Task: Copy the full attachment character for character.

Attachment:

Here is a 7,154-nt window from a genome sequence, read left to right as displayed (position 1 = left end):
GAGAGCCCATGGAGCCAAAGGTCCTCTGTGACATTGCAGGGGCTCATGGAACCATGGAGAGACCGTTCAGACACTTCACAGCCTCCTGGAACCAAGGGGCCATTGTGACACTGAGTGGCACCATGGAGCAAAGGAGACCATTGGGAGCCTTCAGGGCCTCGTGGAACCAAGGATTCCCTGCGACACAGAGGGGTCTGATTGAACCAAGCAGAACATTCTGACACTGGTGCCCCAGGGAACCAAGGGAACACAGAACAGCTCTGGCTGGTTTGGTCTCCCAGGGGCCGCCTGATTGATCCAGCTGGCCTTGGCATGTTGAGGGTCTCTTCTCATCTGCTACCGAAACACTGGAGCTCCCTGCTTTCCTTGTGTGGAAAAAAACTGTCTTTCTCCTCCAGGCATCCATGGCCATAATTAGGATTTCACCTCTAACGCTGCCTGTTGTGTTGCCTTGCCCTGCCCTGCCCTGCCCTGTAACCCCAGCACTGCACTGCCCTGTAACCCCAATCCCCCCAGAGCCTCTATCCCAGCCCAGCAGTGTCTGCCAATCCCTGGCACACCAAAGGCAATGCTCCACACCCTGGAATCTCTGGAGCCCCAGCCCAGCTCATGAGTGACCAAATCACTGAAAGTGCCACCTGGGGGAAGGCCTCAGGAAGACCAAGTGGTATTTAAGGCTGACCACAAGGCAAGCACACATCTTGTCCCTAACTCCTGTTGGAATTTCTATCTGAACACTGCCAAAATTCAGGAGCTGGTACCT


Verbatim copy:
Here is a 7,154-nt window from a genome sequence, read left to right as displayed (position 1 = left end):
GAGAGCCCATGGAGCCAAAGGTCCTCTGTGACATTGCAGGGGCTCATGGAACCATGGAGAGACCGTTCAGACACTTCACAGCCTCCTGGAACCAAGGGGCCATTGTGACACTGAGTGGCACCATGGAGCAAAGGAGACCATTGGGAGCCTTCAGGGCCTCGTGGAACCAAGGATTCCCTGCGACACAGAGGGGTCTGATTGAACCAAGCAGAACATTCTGACACTGGTGCCCCAGGGAACCAAGGGAACACAGAACAGCTCTGGCTGGTTTGGTCTCCCAGGGGCCGCCTGATTGATCCAGCTGGCCTTGGCATGTTGAGGGTCTCTTCTCATCTGCTACCGAAACACTGGAGCTCCCTGCTTTCCTTGTGTGGAAAAAAACTGTCTTTCTCCTCCAGGCATCCATGGCCATAATTAGGATTTCACCTCTAACGCTGCCTGTTGTGTTGCCTTGCCCTGCCCTGCCCTGCCCTGTAACCCCAGCACTGCACTGCCCTGTAACCCCAATCCCCCCAGAGCCTCTATCCCAGCCCAGCAGTGTCTGCCAATCCCTGGCACACCAAAGGCAATGCTCCACACCCTGGAATCTCTGGAGCCCCAGCCCAGCTCATGAGTGACCAAATCACTGAAAGTGCCACCTGGGGGAAGGCCTCAGGAAGACCAAGTGGTATTTAAGGCTGACCACAAGGCAAGCACACATCTTGTCCCTAACTCCTGTTGGAATTTCTATCTGAACACTGCCAAAATTCAGGAGCTGGTACCT